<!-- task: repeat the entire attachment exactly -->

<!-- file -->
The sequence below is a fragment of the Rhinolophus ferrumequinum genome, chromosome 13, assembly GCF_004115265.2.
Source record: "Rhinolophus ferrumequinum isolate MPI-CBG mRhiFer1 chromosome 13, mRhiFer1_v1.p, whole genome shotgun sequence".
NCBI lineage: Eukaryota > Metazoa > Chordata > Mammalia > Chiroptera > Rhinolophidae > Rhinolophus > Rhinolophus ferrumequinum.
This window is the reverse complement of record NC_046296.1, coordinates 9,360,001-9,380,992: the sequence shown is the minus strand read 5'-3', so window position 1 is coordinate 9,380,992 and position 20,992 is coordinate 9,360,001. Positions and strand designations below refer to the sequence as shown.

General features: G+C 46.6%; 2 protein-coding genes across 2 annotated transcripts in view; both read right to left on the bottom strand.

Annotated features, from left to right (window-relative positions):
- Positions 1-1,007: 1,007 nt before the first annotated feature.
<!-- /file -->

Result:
The sequence below is a fragment of the Rhinolophus ferrumequinum genome, chromosome 13, assembly GCF_004115265.2.
Source record: "Rhinolophus ferrumequinum isolate MPI-CBG mRhiFer1 chromosome 13, mRhiFer1_v1.p, whole genome shotgun sequence".
NCBI lineage: Eukaryota > Metazoa > Chordata > Mammalia > Chiroptera > Rhinolophidae > Rhinolophus > Rhinolophus ferrumequinum.
This window is the reverse complement of record NC_046296.1, coordinates 9,360,001-9,380,992: the sequence shown is the minus strand read 5'-3', so window position 1 is coordinate 9,380,992 and position 20,992 is coordinate 9,360,001. Positions and strand designations below refer to the sequence as shown.

General features: G+C 46.6%; 2 protein-coding genes across 2 annotated transcripts in view; both read right to left on the bottom strand.

Annotated features, from left to right (window-relative positions):
- Positions 1-1,007: 1,007 nt before the first annotated feature.